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The whole 9 years


Ian Olver considers his time at Cancer Council Australia and suggests embracing cancer treatment, prevention and research provides a comprehensive cancer control experience

The transition from clinical oncology to public policy as part of my role at Cancer Council Australia was challenging, but it used, as background, the patient-centred focus of clinical practice. Good policy affects millions at a time as compared to influencing one patient at a time in practice. I came to appreciate the importance of federal governments that were prepared to focus not only on short-term policy goals but also support initiatives where the benefits would not be realised until the longer term. In cancer control that often translates to funding prevention measures as well as treatment.

Probably the most satisfying of the Cancer Council’s advocacy goals achieved during my time as chief executive officer was when successive governments supported the introduction of a bowel cancer screening program for Australia. Although progress was slow, there is now a commitment to completing the implementation of the program by 2020. Conservative estimates show that this program alone will save at least 500 Australian lives each year.1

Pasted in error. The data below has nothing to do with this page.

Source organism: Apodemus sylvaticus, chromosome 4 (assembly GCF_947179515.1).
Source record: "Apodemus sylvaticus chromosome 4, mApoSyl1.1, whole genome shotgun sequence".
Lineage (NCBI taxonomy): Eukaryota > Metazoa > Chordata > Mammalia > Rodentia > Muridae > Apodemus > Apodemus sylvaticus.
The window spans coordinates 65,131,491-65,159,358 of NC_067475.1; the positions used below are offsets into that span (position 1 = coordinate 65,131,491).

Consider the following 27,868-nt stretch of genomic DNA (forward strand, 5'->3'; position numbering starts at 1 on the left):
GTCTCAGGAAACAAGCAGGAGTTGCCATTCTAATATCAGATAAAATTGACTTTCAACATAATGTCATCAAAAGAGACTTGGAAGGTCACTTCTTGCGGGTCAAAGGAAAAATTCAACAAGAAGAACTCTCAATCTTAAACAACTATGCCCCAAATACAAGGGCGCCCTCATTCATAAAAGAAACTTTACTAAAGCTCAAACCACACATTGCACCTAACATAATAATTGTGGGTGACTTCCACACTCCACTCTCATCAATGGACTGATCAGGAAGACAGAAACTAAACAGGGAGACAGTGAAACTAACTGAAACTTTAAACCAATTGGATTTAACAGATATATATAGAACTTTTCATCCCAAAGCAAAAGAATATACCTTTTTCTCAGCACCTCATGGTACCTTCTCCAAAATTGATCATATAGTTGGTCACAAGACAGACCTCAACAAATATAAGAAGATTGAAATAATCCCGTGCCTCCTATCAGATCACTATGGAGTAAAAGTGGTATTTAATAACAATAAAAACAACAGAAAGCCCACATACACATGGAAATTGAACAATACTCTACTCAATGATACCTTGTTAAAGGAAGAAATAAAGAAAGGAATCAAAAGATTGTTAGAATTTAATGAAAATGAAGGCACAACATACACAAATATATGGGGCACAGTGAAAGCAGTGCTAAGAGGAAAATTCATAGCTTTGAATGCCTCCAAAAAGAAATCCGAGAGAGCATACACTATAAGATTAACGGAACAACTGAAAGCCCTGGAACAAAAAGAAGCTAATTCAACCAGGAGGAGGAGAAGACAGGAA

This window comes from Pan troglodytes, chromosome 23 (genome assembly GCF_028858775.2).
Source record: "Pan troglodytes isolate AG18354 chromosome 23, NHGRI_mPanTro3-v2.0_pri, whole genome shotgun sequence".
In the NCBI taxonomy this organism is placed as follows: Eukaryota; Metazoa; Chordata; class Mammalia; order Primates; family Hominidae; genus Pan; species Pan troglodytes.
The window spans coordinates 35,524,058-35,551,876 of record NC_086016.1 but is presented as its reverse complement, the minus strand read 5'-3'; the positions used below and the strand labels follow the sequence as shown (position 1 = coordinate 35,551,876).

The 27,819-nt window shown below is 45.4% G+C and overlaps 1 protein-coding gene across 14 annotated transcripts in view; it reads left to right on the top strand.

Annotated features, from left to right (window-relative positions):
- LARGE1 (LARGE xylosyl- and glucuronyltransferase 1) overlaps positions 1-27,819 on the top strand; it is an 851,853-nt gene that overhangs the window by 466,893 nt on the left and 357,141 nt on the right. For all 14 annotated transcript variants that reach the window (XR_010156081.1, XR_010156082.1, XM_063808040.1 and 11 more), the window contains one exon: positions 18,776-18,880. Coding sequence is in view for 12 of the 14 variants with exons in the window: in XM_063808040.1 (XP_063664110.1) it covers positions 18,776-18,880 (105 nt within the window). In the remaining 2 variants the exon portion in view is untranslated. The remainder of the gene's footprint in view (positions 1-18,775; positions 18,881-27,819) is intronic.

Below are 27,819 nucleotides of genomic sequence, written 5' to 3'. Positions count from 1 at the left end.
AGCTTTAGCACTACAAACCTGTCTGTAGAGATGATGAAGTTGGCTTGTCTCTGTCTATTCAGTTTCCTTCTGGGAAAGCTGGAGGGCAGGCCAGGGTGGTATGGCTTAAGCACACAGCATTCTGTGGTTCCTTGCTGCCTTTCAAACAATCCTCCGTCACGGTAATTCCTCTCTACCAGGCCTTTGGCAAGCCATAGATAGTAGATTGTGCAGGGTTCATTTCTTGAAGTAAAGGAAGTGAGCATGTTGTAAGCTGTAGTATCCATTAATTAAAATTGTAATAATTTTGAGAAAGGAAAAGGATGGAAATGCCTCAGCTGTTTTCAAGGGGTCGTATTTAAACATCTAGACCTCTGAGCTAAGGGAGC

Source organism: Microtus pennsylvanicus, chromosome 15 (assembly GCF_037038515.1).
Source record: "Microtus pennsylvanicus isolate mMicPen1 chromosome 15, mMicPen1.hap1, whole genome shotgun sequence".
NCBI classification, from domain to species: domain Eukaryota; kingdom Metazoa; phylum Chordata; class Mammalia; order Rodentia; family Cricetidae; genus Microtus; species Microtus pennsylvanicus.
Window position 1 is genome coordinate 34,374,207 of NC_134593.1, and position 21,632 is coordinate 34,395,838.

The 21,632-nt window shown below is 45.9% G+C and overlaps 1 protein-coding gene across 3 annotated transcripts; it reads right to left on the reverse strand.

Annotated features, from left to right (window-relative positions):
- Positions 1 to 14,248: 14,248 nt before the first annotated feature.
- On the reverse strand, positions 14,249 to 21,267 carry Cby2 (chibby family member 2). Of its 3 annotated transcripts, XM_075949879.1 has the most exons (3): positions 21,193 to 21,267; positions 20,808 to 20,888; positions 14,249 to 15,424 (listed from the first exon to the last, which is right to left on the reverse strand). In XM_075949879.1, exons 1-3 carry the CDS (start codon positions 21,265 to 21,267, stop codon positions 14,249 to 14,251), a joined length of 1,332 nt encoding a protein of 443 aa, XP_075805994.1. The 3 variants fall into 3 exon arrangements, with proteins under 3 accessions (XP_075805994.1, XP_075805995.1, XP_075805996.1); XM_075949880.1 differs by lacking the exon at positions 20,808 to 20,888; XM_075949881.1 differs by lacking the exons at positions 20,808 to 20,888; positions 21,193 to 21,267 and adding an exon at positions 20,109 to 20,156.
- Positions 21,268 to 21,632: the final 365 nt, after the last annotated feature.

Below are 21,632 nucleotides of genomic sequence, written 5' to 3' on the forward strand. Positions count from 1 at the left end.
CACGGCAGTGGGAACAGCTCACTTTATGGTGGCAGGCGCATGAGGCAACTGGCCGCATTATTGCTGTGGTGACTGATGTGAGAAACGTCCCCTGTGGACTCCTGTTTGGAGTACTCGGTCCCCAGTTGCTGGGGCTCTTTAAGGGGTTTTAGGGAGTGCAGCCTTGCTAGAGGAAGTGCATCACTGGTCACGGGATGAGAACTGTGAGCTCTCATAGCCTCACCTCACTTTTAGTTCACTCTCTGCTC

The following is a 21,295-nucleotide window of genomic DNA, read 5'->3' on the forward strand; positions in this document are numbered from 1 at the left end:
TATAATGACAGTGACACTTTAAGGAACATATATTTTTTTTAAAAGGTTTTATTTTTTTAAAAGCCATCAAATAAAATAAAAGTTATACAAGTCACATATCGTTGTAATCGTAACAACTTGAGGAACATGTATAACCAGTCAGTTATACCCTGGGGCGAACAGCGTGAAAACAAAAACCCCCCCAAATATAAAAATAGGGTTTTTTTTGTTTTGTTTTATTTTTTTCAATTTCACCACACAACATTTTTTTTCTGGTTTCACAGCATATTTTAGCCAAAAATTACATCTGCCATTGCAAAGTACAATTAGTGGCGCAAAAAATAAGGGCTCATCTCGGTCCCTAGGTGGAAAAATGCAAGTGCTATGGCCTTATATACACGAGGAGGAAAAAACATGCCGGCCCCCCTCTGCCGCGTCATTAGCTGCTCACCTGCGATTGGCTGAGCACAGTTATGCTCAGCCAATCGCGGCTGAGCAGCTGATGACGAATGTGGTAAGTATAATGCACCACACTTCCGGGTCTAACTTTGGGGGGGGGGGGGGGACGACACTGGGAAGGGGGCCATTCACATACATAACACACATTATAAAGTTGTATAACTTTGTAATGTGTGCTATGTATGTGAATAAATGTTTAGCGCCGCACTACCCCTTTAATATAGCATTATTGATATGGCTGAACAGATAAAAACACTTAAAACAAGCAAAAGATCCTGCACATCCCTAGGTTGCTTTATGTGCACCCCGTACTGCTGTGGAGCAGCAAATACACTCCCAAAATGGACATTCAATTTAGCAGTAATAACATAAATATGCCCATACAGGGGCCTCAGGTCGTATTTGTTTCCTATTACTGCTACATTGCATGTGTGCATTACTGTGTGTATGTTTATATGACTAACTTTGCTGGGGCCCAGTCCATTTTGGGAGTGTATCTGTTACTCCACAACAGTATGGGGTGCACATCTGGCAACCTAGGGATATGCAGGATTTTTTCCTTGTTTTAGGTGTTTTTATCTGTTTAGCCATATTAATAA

The most effective anticancer measure remains tobacco control. Here we could join with a well established team of campaigners, some lifelong, to continue the battle with the tobacco…